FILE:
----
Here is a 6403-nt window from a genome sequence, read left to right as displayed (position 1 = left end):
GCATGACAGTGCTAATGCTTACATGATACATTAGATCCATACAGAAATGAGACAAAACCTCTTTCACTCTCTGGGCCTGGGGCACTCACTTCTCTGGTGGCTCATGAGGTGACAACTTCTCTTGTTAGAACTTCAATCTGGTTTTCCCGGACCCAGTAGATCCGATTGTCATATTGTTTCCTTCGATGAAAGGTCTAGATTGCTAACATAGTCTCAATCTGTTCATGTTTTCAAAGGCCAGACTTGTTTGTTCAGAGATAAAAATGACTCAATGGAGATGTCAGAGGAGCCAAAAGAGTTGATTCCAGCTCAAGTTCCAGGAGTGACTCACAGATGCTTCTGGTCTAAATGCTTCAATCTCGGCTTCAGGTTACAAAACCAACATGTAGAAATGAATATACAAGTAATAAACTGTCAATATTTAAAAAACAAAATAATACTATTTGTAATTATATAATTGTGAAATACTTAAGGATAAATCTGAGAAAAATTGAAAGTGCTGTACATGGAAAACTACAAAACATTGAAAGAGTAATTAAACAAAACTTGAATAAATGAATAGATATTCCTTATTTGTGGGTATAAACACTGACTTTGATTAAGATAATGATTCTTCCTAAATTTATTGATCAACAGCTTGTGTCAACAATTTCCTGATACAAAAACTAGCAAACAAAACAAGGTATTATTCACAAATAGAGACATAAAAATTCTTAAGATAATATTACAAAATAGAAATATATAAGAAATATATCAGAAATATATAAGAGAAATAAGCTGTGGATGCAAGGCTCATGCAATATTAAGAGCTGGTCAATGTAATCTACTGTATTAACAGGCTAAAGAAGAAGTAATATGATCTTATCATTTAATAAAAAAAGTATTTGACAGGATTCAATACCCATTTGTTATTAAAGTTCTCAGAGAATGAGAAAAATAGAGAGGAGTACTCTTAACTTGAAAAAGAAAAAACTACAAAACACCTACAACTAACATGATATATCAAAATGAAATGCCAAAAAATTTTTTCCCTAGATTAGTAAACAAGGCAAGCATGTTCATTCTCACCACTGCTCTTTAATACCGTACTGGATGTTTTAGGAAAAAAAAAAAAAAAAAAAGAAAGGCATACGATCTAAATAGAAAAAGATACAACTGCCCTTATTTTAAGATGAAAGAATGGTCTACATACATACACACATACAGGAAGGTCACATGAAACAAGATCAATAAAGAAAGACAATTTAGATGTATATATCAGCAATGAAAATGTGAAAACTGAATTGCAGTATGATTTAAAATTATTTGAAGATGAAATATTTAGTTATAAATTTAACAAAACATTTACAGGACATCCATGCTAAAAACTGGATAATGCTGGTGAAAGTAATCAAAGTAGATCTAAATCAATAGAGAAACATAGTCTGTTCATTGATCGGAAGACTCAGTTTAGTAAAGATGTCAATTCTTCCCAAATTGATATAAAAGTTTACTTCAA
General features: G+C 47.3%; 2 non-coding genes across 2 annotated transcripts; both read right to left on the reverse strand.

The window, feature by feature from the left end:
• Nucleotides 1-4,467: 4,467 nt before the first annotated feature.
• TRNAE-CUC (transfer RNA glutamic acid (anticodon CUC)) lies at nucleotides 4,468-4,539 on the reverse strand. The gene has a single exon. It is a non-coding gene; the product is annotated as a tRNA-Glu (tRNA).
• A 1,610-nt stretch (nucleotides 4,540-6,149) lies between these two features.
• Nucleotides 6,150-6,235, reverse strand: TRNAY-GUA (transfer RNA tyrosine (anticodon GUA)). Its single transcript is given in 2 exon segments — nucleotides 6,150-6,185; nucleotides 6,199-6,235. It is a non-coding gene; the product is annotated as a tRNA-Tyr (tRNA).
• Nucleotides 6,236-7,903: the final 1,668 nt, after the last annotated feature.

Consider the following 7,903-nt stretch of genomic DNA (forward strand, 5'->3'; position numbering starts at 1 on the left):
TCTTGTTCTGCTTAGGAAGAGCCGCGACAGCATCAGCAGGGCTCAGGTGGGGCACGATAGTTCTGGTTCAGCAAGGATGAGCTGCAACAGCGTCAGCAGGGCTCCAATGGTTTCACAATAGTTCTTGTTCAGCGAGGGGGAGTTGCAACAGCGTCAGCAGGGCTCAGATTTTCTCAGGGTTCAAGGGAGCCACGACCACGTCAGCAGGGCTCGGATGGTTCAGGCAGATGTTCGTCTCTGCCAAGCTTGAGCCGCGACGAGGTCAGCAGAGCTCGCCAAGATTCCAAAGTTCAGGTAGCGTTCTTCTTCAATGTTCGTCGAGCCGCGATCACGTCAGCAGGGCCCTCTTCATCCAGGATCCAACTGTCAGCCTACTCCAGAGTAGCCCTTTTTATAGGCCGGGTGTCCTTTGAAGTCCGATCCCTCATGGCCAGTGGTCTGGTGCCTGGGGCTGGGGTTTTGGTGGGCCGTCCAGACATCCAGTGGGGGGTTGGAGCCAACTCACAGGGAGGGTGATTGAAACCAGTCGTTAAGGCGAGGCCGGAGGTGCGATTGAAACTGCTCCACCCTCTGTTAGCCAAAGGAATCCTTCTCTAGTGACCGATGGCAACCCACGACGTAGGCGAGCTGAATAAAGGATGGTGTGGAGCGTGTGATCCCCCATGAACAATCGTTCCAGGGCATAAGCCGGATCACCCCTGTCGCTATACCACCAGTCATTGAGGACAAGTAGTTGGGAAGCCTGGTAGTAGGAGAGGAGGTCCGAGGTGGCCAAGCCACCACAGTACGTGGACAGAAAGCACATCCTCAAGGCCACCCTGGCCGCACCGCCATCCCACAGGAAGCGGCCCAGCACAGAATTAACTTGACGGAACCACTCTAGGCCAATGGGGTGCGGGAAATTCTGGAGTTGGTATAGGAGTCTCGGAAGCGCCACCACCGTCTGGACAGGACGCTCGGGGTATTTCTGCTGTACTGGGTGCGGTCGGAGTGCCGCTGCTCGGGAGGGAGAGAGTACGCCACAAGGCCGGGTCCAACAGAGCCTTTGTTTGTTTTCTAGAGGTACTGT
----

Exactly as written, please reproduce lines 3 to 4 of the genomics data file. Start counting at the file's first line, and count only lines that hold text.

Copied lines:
General features: G+C 47.3%; 2 non-coding genes across 2 annotated transcripts; both read right to left on the reverse strand.

The window, feature by feature from the left end: